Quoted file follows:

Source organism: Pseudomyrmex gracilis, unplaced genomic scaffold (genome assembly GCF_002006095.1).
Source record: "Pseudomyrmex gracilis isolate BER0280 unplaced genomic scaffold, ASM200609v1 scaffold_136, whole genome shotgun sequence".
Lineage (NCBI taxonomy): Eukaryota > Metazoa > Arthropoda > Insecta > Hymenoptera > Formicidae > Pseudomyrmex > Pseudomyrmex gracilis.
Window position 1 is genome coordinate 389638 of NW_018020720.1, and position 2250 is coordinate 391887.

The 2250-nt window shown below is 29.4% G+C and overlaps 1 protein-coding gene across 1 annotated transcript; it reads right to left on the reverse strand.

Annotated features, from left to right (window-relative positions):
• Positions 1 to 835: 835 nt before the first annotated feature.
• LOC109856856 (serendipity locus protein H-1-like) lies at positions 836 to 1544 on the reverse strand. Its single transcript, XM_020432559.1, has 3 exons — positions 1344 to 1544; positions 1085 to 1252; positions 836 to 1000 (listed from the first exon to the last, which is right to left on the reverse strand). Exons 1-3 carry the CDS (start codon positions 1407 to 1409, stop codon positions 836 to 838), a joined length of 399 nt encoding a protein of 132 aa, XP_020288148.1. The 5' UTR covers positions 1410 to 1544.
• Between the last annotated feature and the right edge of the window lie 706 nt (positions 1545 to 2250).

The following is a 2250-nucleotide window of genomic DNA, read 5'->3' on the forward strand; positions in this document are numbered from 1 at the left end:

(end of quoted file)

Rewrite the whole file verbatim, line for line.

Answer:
Source organism: Pseudomyrmex gracilis, unplaced genomic scaffold (genome assembly GCF_002006095.1).
Source record: "Pseudomyrmex gracilis isolate BER0280 unplaced genomic scaffold, ASM200609v1 scaffold_136, whole genome shotgun sequence".
Lineage (NCBI taxonomy): Eukaryota > Metazoa > Arthropoda > Insecta > Hymenoptera > Formicidae > Pseudomyrmex > Pseudomyrmex gracilis.
Window position 1 is genome coordinate 389638 of NW_018020720.1, and position 2250 is coordinate 391887.

The 2250-nt window shown below is 29.4% G+C and overlaps 1 protein-coding gene across 1 annotated transcript; it reads right to left on the reverse strand.

Annotated features, from left to right (window-relative positions):
• Positions 1 to 835: 835 nt before the first annotated feature.
• LOC109856856 (serendipity locus protein H-1-like) lies at positions 836 to 1544 on the reverse strand. Its single transcript, XM_020432559.1, has 3 exons — positions 1344 to 1544; positions 1085 to 1252; positions 836 to 1000 (listed from the first exon to the last, which is right to left on the reverse strand). Exons 1-3 carry the CDS (start codon positions 1407 to 1409, stop codon positions 836 to 838), a joined length of 399 nt encoding a protein of 132 aa, XP_020288148.1. The 5' UTR covers positions 1410 to 1544.
• Between the last annotated feature and the right edge of the window lie 706 nt (positions 1545 to 2250).

The following is a 2250-nucleotide window of genomic DNA, read 5'->3' on the forward strand; positions in this document are numbered from 1 at the left end: